Volume 8 Issue 3 - February 01, 2011
Census 2011 and Disability: United efforts to spread the word
Census 2011 has been a very positive experience for N.C.P.E.D.P. and the disability sector so far. Not only do we have a very cooperative and sensitised person at the helm of things: Dr C Chandramouli, Registrar General and Census Commissioner of India, we also have seen tremendous zeal in the disability sector this time. The basic spadework has been done. It is now time to ensure that the last disabled person in the country is made aware of Question number 9. As the clock ticks closer to the day of reckoning, Dorodi Sharma of D.N.I.S. takes a look at all the news streaming in from all over the country about strategies used to create awareness among all stakeholders.
Participants at the North Zone Consultation
The journey to get proper enumeration of people with disabilities in Census 2011 started some year and a half back. This journey has seen big achievements like the question getting revised, the question being moved up, dedicated modules on disability for trainers and enumerators, and a slot on disability in the training of trainers and enumerators. However, the two big challenges in this campaign were/are: the enumerator actually asking the question and the respondent truthfully answering the question.
There are 270,000 enumerators and some 70 million people with disabilities! A humongous task! While efforts to train enumerators have been addressed to a large extent, the bigger challenge now is to make people with disabilities and their family and friends aware of the importance of answering this question. With increased awareness, even if an enumerator were to not ask the question on disability, the respondent can be alert and ensure that the question is asked and responses filled up. National Centre for Promotion of Employment for Disabled People (N.C.P.E.D.P.) along with its partners in various States and Union Territories has been actively trying to raise awareness on the issue. For a resource crunched civil society this is a mammoth task in a country of India’s size. Here is a look at the strategies used.
N.C.P.E.D.P. along with its partners organised State Consultations on Disability and Census 2011 in Karnataka (August 31, 2010 in Bengaluru); Tamil Nadu (September 3, 2010 in Chennai); Andhra Pradesh (October 5, 2010 in Hyderabad); Uttar Pradesh (January 19, 2011 in Lucknow); and Gujarat (January 30, 2011 in Ahmedabad). Another one is now due in Bihar (February 7, 2011 in Patna).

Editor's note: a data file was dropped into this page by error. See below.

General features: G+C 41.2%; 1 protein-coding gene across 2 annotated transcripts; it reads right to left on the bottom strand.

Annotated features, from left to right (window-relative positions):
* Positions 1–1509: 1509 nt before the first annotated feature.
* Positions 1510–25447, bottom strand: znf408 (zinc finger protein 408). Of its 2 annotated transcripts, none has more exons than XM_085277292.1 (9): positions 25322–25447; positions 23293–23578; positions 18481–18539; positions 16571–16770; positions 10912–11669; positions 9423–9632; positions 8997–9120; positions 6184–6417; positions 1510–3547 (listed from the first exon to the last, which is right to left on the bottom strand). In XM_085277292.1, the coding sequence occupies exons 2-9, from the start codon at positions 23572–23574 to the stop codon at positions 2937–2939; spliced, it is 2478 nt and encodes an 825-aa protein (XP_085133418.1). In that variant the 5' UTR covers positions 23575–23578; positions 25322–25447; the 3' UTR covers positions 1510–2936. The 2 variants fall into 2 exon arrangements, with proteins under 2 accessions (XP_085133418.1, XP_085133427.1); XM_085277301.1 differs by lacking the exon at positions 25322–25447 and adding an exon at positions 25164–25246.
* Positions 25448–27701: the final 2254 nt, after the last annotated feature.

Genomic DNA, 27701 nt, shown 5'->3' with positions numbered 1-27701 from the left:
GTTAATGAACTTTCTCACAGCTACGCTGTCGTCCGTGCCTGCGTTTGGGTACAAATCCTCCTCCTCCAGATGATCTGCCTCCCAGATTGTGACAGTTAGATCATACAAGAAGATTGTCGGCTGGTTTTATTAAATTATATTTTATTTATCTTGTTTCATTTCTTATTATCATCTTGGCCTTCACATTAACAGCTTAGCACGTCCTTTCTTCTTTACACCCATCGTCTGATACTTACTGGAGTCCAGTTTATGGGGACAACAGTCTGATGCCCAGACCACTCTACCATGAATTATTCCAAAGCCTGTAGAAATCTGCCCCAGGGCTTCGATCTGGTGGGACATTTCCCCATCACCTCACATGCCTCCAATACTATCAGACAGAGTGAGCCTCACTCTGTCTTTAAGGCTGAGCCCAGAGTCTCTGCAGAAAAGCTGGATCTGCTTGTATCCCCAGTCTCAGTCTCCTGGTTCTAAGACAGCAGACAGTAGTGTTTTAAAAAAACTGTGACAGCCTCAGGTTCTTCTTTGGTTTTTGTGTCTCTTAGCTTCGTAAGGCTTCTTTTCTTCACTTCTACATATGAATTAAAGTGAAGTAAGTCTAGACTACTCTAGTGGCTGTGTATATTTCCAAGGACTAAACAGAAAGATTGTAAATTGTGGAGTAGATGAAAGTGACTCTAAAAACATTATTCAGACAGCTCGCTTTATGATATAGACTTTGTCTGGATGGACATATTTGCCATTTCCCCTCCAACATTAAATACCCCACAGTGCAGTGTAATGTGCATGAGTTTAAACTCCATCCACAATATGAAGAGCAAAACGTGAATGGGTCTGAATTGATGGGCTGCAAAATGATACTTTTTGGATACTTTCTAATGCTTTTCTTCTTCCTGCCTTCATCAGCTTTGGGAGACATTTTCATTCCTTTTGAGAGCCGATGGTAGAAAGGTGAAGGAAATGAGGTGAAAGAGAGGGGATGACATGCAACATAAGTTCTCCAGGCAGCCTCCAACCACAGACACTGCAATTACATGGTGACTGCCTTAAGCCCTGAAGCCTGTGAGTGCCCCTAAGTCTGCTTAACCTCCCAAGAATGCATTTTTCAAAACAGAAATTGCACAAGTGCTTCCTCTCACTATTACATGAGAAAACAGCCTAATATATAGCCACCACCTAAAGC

South Zone and North Zone Consultations were also held on this issue. While the South Zone Consultation was held in Chennai on January 8, 2011, the North Zone Consultation was held in New Delhi on January 15, 2011. In each of these Consultations, near about 100 disabled people and disability sector leaders participated. There were vigorous discussions on low cost publicity strategies to spread the word to the last disabled person and her/his family. The strategies included taking out rallies, liaising with the local media through press releases, press conferences, printing of handbills, posters and pamphlets.
The Tamil Nadu consultation was held in association with Vidya Sagar; the Andhra Pradesh one with Network of the Persons with Disability Organisation (N.P.D.O.); in Uttar Pradesh in association with School for Potential Advancement and Restoration of Confidence (S.P.A.R.C.) India; in Gujarat with the Disability Advocacy Group (D.A.G.); and in Bihar, the event is being organised in association with Adarsh Viklang Seva Sansthan. The North Zone Consultation was held in collaboration with Action for Ability Development and Inclusion (A.A.D.I.) and in the South Zone, it was organised in association with Vidya Sagar.
What was heartwarming was that many other disability organisations carried the baton down to their constituencies. For example, B. Venkatesh in association with Sanchar, Basic Needs, A.D.D. India, etc. brought out a handbill on the question on disability and the importance of getting authentic figures on the population of people with disabilities in the country. This handbill was translated into various other languages and used as an awareness tool.
Several of our partners took ownership of the whole issue and came out with their own publicity strategies to take the word further down to the grassroots.
Speakers at the Gujarat Consultation